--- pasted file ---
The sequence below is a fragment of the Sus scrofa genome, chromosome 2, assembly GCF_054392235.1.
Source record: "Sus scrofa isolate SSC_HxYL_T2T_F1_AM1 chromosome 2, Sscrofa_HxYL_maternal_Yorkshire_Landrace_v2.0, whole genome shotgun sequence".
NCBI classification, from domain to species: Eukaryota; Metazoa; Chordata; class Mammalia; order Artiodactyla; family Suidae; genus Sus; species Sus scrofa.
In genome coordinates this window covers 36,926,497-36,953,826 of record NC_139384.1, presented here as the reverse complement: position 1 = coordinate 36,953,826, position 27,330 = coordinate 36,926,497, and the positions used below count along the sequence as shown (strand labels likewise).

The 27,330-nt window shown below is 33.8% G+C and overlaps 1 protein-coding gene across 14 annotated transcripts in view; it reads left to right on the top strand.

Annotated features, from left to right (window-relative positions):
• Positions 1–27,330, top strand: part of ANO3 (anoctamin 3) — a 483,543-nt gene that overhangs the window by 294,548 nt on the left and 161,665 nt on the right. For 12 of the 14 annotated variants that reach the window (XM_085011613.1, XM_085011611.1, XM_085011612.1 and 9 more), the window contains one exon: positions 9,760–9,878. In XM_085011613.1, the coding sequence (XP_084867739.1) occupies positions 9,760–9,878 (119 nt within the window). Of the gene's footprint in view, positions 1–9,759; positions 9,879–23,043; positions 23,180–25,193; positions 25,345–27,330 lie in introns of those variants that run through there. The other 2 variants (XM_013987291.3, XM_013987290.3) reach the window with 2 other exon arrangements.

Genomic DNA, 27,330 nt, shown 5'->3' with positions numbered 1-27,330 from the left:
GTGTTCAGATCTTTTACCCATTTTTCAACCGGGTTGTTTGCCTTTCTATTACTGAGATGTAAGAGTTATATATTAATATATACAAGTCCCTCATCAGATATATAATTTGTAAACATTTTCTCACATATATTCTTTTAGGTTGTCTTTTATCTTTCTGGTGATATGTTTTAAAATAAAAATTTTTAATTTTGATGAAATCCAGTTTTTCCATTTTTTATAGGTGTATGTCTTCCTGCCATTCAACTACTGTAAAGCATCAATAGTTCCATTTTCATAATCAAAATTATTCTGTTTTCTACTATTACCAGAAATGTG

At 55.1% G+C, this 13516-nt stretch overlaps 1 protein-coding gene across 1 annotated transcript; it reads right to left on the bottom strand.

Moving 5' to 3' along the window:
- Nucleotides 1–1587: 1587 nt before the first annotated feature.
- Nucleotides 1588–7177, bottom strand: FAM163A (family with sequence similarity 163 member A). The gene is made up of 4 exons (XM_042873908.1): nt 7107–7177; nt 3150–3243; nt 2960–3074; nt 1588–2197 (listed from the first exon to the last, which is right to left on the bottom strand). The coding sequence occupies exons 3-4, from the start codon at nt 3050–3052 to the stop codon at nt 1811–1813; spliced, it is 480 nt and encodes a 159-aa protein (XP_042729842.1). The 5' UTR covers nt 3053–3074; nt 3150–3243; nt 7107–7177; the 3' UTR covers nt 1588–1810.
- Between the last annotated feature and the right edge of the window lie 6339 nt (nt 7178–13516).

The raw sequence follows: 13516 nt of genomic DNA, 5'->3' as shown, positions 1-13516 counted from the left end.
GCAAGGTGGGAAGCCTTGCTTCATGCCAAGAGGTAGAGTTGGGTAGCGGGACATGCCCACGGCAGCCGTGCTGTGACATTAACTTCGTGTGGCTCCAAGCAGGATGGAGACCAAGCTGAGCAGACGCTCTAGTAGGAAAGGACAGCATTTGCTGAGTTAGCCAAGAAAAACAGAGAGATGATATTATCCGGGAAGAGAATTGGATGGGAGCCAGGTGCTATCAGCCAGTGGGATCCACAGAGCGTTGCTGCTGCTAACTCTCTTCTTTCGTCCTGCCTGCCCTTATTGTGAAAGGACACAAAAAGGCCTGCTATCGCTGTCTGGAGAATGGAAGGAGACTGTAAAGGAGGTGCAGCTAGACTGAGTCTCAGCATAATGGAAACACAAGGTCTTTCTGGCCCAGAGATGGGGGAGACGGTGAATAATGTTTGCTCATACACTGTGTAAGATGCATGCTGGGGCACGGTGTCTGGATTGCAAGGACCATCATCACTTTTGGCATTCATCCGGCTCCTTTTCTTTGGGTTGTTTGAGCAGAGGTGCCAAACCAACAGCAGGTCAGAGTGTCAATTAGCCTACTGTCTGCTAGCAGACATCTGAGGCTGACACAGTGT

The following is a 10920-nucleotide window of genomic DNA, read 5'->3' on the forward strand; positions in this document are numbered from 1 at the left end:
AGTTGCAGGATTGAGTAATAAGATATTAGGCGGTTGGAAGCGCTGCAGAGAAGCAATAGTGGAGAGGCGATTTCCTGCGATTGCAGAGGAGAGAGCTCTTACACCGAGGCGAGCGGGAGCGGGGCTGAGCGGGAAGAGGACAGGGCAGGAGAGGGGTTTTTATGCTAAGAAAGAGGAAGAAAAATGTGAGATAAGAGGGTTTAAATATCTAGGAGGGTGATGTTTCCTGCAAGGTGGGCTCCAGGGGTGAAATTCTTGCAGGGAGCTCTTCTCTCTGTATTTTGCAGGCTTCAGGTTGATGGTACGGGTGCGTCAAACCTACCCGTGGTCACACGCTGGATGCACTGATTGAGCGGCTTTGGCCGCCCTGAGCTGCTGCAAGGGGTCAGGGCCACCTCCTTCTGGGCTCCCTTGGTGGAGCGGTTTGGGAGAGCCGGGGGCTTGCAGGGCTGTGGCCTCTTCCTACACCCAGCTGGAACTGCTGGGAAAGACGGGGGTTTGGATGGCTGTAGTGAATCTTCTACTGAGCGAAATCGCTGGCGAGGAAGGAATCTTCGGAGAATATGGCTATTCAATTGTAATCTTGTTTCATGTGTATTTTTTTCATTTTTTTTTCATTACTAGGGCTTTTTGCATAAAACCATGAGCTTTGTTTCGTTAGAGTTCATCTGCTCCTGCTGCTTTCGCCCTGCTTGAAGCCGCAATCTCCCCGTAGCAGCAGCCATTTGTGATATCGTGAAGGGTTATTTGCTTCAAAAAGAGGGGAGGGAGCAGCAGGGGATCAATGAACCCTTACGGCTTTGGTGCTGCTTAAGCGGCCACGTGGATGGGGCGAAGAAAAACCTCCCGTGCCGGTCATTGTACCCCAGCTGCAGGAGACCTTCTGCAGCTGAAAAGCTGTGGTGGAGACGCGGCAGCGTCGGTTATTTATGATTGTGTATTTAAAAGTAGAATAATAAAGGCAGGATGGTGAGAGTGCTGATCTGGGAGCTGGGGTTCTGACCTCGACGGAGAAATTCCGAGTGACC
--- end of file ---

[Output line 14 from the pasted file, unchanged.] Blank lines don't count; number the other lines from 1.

- Between the last annotated feature and the right edge of the window lie 6339 nt (nt 7178–13516).